That’s true. Before we jumped into this, we spent some money on research and development. A lot of that was going to shows in Canada, Las Vegas, Atlantic City as well as a lot of club shows in Philadelphia, Long Island. We really tested the market place and took ideas that we liked and things that we could improve upon from shows we’ve seen. We’ve seen everything from the three hundred fan shows to the Manny Pacquiao-Miguel Cotto card in Vegas to the Yankee Stadium show. We kind of decided that boxing fans are gonna come out and support boxing because they love the sport. What we also wanna do is raise awareness. One of the things we’re gonna continue to improve on is- the WWE, no matter what city they go to in America- they sell out. There are little kids, big kids, women, men. It’s a very diverse crowd. Though it’s not real, it’s entertaining. People enjoy it and it’s hard to beat that type of business plan. We’re gonna take pieces from that and families can come out, maybe people that aren’t interested in boxing can check it out. We want to raise the awareness so there isn’t just 500 to 800 boxing fans coming to these events.
You’ve added recently retired heavyweight contender Shannon Miller to the Ares Promotions team. The Miller name is well known in Upstate New York boxing circles. What role do you see Shannon filling and what does Shannon bring to Ares promotions?
His role is a little undefined as we speak because we just inked the deal this week. But where we see his role is this… what a lot of people don’t know is Shannon spent 15 years in the financial sector with groups like Merrill Lynch and others, and he was also an independent financial advisor, so he’s got a very good business sense. We can take his business sense and his history in boxing to relate to the fighters. We met with a fighter very recently and I think they were very comfortable knowing that when he said, “This is one of the things you need to do and you should consider this,” they have a lot more respect in my opinion for him because he’s been there, he’s one that. Where as if I tell somebody, “Hey, you need to spar more, do this or that,” when I’ve never been hit in the face with a boxing glove inside of a ring. I think it lends credibility to the fighters by having Shannon with us, when we try to get media for a weigh in, or media gathering two weeks before a fight. When he calls a sports desk in the capital region, they know who he is. When we tried that before the first show, we got, “Well we don’t know who you are,” etc. I think it’s gonna open up doors and awareness. A lot of people like him. He’s very good at greeting the public, saying the right things, so we’re very excited.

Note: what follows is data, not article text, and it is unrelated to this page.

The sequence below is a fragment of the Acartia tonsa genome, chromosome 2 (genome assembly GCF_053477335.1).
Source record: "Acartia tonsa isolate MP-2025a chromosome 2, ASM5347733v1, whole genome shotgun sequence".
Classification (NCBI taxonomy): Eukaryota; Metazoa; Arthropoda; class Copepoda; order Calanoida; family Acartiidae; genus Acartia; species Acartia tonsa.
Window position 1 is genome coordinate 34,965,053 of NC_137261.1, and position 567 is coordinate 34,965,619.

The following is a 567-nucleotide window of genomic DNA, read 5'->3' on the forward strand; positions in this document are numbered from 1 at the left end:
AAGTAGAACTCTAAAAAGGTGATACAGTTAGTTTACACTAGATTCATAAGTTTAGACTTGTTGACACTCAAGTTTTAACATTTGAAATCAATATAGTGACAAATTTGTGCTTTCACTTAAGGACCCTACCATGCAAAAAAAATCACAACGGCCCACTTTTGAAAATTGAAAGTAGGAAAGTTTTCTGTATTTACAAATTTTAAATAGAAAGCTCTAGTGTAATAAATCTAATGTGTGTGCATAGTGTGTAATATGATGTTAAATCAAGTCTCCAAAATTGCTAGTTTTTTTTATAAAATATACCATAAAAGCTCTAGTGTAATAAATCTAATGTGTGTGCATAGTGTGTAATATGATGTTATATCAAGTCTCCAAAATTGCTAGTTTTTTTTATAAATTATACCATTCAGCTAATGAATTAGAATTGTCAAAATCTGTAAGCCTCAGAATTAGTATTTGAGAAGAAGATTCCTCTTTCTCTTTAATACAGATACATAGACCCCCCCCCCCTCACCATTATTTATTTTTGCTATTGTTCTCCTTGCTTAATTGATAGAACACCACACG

Talk a little bit about the upcoming November 13th show. I know the headliner is the rescheduled New York State Super Middleweight title fight between champion Lennox Allen and Nick Brinson.
We’re excited about that fight. On our first show, the co-main event was Rafael Luna and Louie Rodriguez with the winner earning the opportunity to fight Brian Miller on November 13th for the New York State Title. That was originally gonna be our main event. Brian took a fight (a TKO8 loss on October 2nd at Verona, New York’s Turning Stone Casino, Millers’s first loss). He’s not going to be able to fight now due to a medical suspension. So we got a call to put the Allen-Brinson fight on our show and it didn’t take very long to say ‘Yes’ to that. I think it’s gonna have a very nice draw. I think it’s gonna be a great eight round main event fight. I went to college in Geneva, and Nick Brinson is gonna come in, so it hit’s home a little bit. I’ve heard a lot of good things about Lennox Allen so we think it’ll be very competitive and it’ll actually draw some fans that aren’t from the area. The co-main event is for the women’s Lightweight title between Jackie Trivilino from Plattsburgh and she’s fighting a girl named Nadia Feliciano from New York City. They fought, I think it was two years ago, to a draw. Jackie comes off two consecutive fights where she got fighter of the night. So this will be another really exciting fight. When we put those two together, we called it, “Two Titles – One Night.” The rest of the undercard is stacked with local talent.
Now you’re 29 years old- quite young to be a boxing promoter. Two Hall of Fame promoters- Russell Peltz and Don Chargin were each known as “Boy Wonder,” at the start of their careers, 22 and 23 respectively. So you’re in some good company with big shoes to fill. How do you feel about that?
I’m honored. I’m really excited about it. Every once in awhile, my wife and I lie awake talking about this and are very optimistic for big plans in the future. We wouldn’t be there if it wasn’t for two people over at Schott’s Gym- Andy Schott who’s an ex-fighter, and Kyle Provanzano and also Billy Growic too. They’re the one’s who pushed us to do this. We had a lot of people around is who lent great advice, gave a lot of encouragement, told us where we can succeed and where we might fail and told us how to keep evolving and do things better. I can’t take all the credit; there are a lot of people behind the scenes helping us. I’m honored to be in that same light as far as age and following in the shadows of two Hall of Famers. It’s exciting!
Thanks for your time Adam, we’ll see you on November 13th!
You’re welcome! It’ll be great to have Fightnews there!